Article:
It’s easy to get obsessed with wanting a ‘D’, but in reality it all depends on the size of your stone. You can get a 0.75 carat diamond at a ‘G’ grade that looks perfectly white, but anything over a carat may look a little more dull. You may also want a more vintage-looking mount, which would look strange with a bright, blingy diamond in the centre.
Most flaws are indiscernible to the naked eye, which is why I would recommend you compromise on clarity to get the size and colour diamond you want. It’s only if you look down a loupe (magnifying glass) will you be able to see small patterns known in the trade as ‘inclusions’. These are invisible to the naked eye.
Personally, I think these flaws make a diamond all the more rare and unique to you. The most expensive is known as ‘IF’ or ‘Internally Flawless’ while the worst is ‘I3’ or ‘Imperfect 3’, but again, the size of the stone will affect how many of these inclusions actually matter.
OK, so we’re onto the important stuff now: the carat. Carat measures the weight and size of a diamond, with the average size of engagement rings ranging between 0.5 and 1 carats.
When I first started looking for engagement rings, I was obsessed with the carat size. I wanted 1, 1.5, even 2! But I quickly learned that there were ways in making a smaller carat look larger (hello halo) with a clever mount and thin band. Ultimately, the larger the carat, the more you’re going to have to worry about colour, clarity and importantly, cost.
A quick tip: remember to ask about the carat count of the small diamonds in the mount (if there are any) as this can affect the overall value. The centre stone on my engagement ring is 0.7 carats but the diamonds in the mount bring it up to almost a carat.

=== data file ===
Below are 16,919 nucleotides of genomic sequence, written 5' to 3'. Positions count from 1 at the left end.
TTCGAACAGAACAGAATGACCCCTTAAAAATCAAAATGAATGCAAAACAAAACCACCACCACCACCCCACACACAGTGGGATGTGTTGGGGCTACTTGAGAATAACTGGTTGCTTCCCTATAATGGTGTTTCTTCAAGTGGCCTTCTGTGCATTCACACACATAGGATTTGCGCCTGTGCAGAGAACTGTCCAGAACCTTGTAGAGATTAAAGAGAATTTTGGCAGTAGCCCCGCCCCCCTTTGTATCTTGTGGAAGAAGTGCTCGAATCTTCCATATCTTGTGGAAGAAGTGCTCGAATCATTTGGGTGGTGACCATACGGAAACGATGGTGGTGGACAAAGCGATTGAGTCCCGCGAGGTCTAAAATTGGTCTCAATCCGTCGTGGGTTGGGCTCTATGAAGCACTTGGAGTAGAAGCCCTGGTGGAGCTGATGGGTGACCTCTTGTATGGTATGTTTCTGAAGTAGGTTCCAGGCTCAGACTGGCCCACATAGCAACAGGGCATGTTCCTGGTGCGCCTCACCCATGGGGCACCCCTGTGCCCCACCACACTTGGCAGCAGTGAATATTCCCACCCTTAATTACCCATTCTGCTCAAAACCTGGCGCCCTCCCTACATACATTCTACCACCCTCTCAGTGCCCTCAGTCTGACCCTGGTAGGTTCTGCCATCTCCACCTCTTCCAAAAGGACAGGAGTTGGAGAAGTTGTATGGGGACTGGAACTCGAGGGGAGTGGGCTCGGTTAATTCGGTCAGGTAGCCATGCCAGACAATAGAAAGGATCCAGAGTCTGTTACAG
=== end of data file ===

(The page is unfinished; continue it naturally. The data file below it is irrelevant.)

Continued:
Set a budget and stick to it. Yes, diamonds can be expensive but as with anything, you’ll probably need to compromise somewhere to get exactly what you want.
I searched high and low in America, trying on rings ranging from $3,000 to $120,000. I was led to believe that I wouldn’t find what I was looking for (a large-looking, round cut, vintage-inspired ring) within my budget.
But I came home after a whirlwind holiday engagement, went straight to Hatton Garden and found exactly what I was looking for within a couple of hours. And yes, it was in my budget.
I can’t recommend Hatton Garden highly enough. Known as London’s ‘diamond district’, HG is a street filled with over 60 diamond retailers undercutting high street prices. There’s a crowd of family jewellers, little antique shops, hidden rooms and trade units, all willing to buy, trade, haggle and even make your own design for you. You start off by letting them know your budget so there’s no awkwardness, and they only show you the rocks you can afford, tailoring the ‘C’s to meet your budget.
Then it’s on to the fun bit: haggling. You should be looking to knock 10-20% off the ticket price at least. If a jeweller isn’t willing to play ball, leave. There are plenty of other shops out there. Just sit in silence for a while, examining the ring. I did this and got over 50% the ticket price!
My ring doesn’t come from a shop; it comes from a booth/unit within a diamond centre called Boutique 36. The rent isn’t as high as the shops, meaning that they could afford to drop their prices lower than some of the other places I’d been in. My ring came with a GIA certificate, free re-sizing and free cleaning service, which is the least you should expect.
And for more information on how to choose an engagement ring…
- Look online, but don’t buy online. A diamond in pictures is nothing like a diamond IRL
- Shop around. Try rings on. The design of the mount can be just as important as the diamond itself
- Some diamonds (between 25% and 35%) emit ‘fluorescence’ – a visible light beneath UV rays. This has no bearing on the appearance of a diamond in normal light nor its structural integrity
- If you shop for a ring around Christmas or Valentine’s Day, prices are likely to be higher
- Get a GIA certificate
- Get a receipt of purchase